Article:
↓ Skip to main content

The association of body mass index with difficult tracheal intubation management by direct laryngoscopy: a meta-analysis

Overview of attention for article published in BMC Anesthesiology, June 2018
Altmetric Badge

Mentioned by

twitter
2 tweeters

Citations

dimensions_citation
34 Dimensions

Readers on

mendeley
71 Mendeley
You are seeing a free-to-access but limited selection of the activity Altmetric has collected about this research output. Click here to find out more.
Title
The association of body mass index with difficult tracheal intubation management by direct laryngoscopy: a meta-analysis
Published in
BMC Anesthesiology, June 2018
DOI 10.1186/s12871-018-0534-4
Pubmed ID
Authors

Tingting Wang, Shen Sun, Shaoqiang Huang

Abstract

Obesity is a serious disorder and may bring about many difficulties of perioperative management. A systematic review was conducted to assess the association between obesity and difficult intubation. We searched electronic databases for related reviews and references of meta-analyses on August 14, 2017. The databases of PubMed, Embase, and the Cochrane controlled trials register were searched compared obese with non-obese patients in which difficult intubation rate of the adult population were retrieved. Patients with a BMI ≥ 30 kg·m- 2 were considered obese. The primary outcome was difficult tracheal intubation; secondary outcomes were the rates of difficult laryngoscopy and Mallampati score ≥ 3. This review included papers published from 1998 to 2015. This review included 204,303 participants in 16 studies. There was a statistically significant association between obesity and risk of difficult tracheal intubation (pooled RR = 2.04, 95% CI: 1.16-3.59, p = 0.01; I2 = 71%, p = 0.008, Power = 1.0). It also showed significantly association between obesity and risk of difficult laryngoscopy (pooled RR = 1.54, 95% CI: 1.25-1.89, p < 0.0001; I2 = 45%, p = 0.07, Power = 1.0), obesity and risk of Mallampati score ≥ 3 (pooled RR = 1.83, 95% CI: 1.24-2.69, p = 0.002; I2 = 81%, p < 0.00001, Power = 0.93). However, there were no association of obesity and risks of difficult intubation compared with non-obesity in the cohort studies (pooled RR = 3.41, 95% CI: 0.88-13.23, p = 0.08; I2 = 50%, p = 0.14) and the elective tracheal intubation (pooled RR = 2.31, 95% CI: 0.76-6.99, p = 0.14; I2 = 73%, p = 0.01), no associated with an increased risk of difficult laryngoscopy in the sniffing position (pooled RR = 2.00, 95% CI: 0.97-4.15, p = 0.06; I2 = 67%, p = 0.03). Obesity was associated with an increased risk of difficult intubation, difficult laryngoscopy and Mallampati score ≥ 3 in adults patients undergoing general surgical procedures. However, there were no association of obesity and risks of difficult intubation compared with non-obesity in the cohort studies and the elective tracheal intubation, no associated with an increased risk of difficult laryngoscopy in the sniffing position. Future analyses should explore the association of BMI and difficult airway.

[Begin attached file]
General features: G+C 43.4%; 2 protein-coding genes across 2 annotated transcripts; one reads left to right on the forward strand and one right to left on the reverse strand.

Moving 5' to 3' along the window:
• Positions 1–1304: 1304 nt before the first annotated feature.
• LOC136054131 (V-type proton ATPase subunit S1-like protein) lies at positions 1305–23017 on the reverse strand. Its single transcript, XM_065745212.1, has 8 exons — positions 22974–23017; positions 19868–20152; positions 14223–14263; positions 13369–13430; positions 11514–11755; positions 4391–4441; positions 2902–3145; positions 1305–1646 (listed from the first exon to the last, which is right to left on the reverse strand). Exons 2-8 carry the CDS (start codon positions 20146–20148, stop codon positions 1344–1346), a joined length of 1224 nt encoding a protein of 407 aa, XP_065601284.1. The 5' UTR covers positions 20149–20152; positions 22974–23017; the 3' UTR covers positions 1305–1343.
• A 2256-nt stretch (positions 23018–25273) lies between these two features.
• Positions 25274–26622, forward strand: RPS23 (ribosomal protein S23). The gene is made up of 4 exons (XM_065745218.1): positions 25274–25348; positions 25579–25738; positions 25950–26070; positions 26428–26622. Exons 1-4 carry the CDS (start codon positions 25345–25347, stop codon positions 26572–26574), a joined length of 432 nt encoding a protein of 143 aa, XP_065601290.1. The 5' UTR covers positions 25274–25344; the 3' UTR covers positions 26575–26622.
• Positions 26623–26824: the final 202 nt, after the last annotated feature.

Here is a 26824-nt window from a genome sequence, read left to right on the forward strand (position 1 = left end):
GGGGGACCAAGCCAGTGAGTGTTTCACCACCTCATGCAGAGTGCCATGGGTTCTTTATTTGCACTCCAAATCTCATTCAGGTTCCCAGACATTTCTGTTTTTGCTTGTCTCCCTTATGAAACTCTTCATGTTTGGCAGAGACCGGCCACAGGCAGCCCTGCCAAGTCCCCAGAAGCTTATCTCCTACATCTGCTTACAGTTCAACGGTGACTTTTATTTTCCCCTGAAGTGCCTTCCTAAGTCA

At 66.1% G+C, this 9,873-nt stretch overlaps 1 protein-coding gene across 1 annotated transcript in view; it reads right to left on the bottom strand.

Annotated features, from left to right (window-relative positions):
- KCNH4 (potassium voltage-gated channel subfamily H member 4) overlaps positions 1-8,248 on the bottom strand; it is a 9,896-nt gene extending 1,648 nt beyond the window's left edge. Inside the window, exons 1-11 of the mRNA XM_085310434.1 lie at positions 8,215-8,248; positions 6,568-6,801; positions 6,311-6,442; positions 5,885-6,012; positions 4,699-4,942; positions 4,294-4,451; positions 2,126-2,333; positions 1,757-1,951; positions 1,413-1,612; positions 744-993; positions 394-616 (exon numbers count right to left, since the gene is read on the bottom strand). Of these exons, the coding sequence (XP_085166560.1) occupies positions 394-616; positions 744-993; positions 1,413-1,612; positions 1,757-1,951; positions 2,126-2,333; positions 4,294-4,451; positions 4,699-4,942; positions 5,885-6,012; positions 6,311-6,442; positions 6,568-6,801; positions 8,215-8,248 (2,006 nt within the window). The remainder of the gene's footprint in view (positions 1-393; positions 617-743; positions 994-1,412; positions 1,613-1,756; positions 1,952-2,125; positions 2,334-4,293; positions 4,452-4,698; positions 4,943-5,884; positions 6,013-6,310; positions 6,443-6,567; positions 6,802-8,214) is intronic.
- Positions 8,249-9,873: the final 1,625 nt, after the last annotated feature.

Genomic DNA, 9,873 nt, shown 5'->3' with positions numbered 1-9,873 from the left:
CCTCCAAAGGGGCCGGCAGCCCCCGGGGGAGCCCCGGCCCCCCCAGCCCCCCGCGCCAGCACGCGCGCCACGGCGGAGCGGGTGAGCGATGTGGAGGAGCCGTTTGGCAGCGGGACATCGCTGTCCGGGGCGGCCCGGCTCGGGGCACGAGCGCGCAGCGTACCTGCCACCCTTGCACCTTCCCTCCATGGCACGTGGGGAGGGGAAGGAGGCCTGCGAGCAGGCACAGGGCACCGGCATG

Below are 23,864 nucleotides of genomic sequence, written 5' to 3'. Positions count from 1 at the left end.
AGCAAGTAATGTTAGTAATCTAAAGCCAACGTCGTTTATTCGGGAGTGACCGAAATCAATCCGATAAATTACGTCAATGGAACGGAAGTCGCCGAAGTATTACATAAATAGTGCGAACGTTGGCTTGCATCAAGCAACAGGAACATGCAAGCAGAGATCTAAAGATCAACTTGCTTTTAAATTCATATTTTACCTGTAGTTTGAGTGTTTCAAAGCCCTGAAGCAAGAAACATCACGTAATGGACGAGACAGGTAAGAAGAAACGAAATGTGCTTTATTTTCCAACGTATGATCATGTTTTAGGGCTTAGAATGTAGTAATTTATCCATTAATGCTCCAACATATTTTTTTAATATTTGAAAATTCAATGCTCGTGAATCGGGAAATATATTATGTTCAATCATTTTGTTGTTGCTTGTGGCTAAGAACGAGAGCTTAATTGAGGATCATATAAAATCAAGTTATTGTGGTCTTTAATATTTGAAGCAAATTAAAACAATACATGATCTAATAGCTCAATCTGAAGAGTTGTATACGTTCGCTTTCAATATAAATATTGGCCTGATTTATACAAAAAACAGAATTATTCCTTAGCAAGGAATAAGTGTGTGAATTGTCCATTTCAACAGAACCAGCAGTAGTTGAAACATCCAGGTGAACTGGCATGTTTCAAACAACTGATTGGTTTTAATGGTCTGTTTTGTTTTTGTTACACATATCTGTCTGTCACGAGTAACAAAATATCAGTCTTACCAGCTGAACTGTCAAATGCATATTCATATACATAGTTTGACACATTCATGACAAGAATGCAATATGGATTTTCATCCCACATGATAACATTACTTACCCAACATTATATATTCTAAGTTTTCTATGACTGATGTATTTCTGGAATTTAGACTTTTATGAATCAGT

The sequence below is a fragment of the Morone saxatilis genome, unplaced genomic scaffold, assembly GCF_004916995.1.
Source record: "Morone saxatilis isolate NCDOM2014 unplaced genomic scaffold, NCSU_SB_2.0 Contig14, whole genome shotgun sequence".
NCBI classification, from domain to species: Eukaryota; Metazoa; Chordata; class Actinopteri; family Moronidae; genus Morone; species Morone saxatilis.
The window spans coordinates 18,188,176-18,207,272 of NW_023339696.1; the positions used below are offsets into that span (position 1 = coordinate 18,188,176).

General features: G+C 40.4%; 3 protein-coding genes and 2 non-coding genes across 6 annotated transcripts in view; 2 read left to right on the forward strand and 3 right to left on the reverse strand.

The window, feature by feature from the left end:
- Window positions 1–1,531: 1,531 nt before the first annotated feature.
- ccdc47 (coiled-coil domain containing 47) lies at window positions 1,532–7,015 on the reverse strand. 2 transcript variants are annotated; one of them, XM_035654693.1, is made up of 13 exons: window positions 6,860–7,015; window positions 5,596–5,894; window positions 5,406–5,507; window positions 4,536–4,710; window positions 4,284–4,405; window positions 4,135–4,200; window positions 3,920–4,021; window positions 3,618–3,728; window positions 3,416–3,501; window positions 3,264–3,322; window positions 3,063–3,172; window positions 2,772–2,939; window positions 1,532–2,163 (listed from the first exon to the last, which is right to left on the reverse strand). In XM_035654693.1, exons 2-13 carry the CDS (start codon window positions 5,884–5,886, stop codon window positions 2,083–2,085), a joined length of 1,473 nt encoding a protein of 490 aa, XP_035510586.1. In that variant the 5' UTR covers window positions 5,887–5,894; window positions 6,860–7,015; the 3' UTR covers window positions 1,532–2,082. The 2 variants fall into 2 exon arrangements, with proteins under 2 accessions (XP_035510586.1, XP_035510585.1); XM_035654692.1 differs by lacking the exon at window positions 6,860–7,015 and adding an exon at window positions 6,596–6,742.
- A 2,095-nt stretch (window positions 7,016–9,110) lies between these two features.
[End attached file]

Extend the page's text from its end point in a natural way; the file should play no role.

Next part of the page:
Twitter Demographics

The data shown below were collected from the profiles of 2 tweeters who shared this research output. Click here to find out more about how the information was compiled.

Mendeley readers

The data shown below were compiled from readership statistics for 71 Mendeley readers of this research output. Click here to see the associated Mendeley record.

Geographical breakdown

Country Count As %
Unknown 71 100%

Demographic breakdown

Readers by professional status Count As %
Student > Bachelor 9 13%
Researcher 8 11%
Student > Postgraduate 7 10%
Other 7 10%
Student > Doctoral Student 4 6%
Other 12 17%
Unknown 24 34%
Readers by discipline Count As %
Medicine and Dentistry 31 44%
Nursing and Health Professions 4 6%
Biochemistry, Genetics and Molecular Biology 2 3%
Social Sciences 2 3%
Agricultural and Biological Sciences 2 3%
Other 5 7%
Unknown 25 35%

Attention Score in Context

This research output has an Altmetric Attention Score of 1. This is our high-level measure of the quality and quantity of online attention that it has received. This Attention Score, as well as the ranking and number of research outputs shown below, was calculated when the research output was last mentioned on 02 July 2018.
All research outputs
#10,068,838
of 13,171,980 outputs
Outputs from BMC Anesthesiology
#458
of 795 outputs
Outputs of similar age
#186,218
of 268,353 outputs
Outputs of similar age from BMC Anesthesiology
#1
of 1 outputs
Altmetric has tracked 13,171,980 research outputs across all sources so far. This one is in the 20th percentile – i.e., 20% of other outputs scored the same or lower than it.
So far Altmetric has tracked 795 research outputs from this source. They receive a mean Attention Score of 3.3. This one is in the 31st percentile – i.e., 31% of its peers scored the same or lower than it.
Older research outputs will score higher simply because they've had more time to accumulate mentions. To account for age we can compare this Altmetric Attention Score to the 268,353 tracked outputs that were published within six weeks on either side of this one in any source. This one is in the 24th percentile – i.e., 24% of its contemporaries scored the same or lower than it.
We're also able to compare this research output to 1 others from the same source and published within six weeks on either side of this one. This one has scored higher than all of them